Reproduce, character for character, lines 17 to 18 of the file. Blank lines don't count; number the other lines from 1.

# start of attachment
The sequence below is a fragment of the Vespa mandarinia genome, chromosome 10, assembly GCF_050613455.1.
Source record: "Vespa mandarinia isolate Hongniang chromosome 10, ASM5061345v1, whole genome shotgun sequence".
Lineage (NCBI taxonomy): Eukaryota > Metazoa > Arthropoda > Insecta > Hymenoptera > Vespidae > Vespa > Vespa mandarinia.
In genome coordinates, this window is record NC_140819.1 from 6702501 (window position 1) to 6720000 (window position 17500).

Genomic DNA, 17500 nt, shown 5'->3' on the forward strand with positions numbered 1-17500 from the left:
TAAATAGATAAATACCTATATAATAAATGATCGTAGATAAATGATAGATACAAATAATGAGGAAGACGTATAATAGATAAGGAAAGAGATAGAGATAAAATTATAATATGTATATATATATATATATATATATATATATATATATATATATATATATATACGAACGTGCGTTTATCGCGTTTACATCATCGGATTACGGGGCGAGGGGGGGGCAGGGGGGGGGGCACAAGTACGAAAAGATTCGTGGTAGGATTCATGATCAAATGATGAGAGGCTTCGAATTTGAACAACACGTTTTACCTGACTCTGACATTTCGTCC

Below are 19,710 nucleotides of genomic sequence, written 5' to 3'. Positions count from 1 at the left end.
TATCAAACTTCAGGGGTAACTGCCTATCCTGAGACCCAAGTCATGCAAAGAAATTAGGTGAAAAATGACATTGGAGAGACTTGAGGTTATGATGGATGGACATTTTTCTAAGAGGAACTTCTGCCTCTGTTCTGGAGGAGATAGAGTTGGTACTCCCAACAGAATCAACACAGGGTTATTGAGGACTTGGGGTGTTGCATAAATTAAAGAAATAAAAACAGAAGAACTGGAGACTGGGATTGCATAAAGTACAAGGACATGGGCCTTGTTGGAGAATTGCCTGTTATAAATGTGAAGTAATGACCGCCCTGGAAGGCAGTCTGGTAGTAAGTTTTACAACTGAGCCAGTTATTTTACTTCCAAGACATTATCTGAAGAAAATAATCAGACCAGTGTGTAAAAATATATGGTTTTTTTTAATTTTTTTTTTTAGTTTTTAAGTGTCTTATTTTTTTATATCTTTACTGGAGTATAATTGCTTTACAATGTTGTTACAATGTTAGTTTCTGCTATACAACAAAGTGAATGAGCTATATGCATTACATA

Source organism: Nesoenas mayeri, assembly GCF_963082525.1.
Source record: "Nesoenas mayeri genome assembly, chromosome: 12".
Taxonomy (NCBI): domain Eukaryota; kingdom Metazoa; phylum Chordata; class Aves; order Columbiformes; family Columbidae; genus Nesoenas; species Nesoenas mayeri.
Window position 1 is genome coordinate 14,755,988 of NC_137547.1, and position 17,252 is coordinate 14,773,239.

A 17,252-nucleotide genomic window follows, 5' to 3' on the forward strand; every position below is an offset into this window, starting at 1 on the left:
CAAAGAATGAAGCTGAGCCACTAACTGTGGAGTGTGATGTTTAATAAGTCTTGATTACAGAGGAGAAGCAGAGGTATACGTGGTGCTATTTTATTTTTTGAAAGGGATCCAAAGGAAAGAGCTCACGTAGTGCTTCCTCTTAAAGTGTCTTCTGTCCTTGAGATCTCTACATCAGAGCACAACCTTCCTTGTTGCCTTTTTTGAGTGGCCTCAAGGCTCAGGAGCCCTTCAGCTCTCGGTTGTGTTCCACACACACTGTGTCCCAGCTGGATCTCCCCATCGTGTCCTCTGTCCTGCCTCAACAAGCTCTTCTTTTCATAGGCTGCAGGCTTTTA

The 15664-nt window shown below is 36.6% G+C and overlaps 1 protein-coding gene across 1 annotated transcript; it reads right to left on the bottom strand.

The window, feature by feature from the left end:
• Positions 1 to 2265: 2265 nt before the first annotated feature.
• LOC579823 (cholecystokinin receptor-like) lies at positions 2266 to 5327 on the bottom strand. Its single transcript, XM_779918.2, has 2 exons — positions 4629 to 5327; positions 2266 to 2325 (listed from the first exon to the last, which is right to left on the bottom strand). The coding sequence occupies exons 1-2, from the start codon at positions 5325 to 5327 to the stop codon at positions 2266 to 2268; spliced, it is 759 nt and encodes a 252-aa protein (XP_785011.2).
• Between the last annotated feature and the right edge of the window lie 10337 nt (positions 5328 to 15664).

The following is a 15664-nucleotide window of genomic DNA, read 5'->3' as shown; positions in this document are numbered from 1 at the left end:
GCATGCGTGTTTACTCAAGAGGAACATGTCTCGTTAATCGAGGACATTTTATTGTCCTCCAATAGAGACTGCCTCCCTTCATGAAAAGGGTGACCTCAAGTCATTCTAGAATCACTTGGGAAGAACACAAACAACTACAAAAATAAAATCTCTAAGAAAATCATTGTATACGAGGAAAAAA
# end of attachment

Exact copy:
• Positions 1 to 2265: 2265 nt before the first annotated feature.
• LOC579823 (cholecystokinin receptor-like) lies at positions 2266 to 5327 on the bottom strand. Its single transcript, XM_779918.2, has 2 exons — positions 4629 to 5327; positions 2266 to 2325 (listed from the first exon to the last, which is right to left on the bottom strand). The coding sequence occupies exons 1-2, from the start codon at positions 5325 to 5327 to the stop codon at positions 2266 to 2268; spliced, it is 759 nt and encodes a 252-aa protein (XP_785011.2).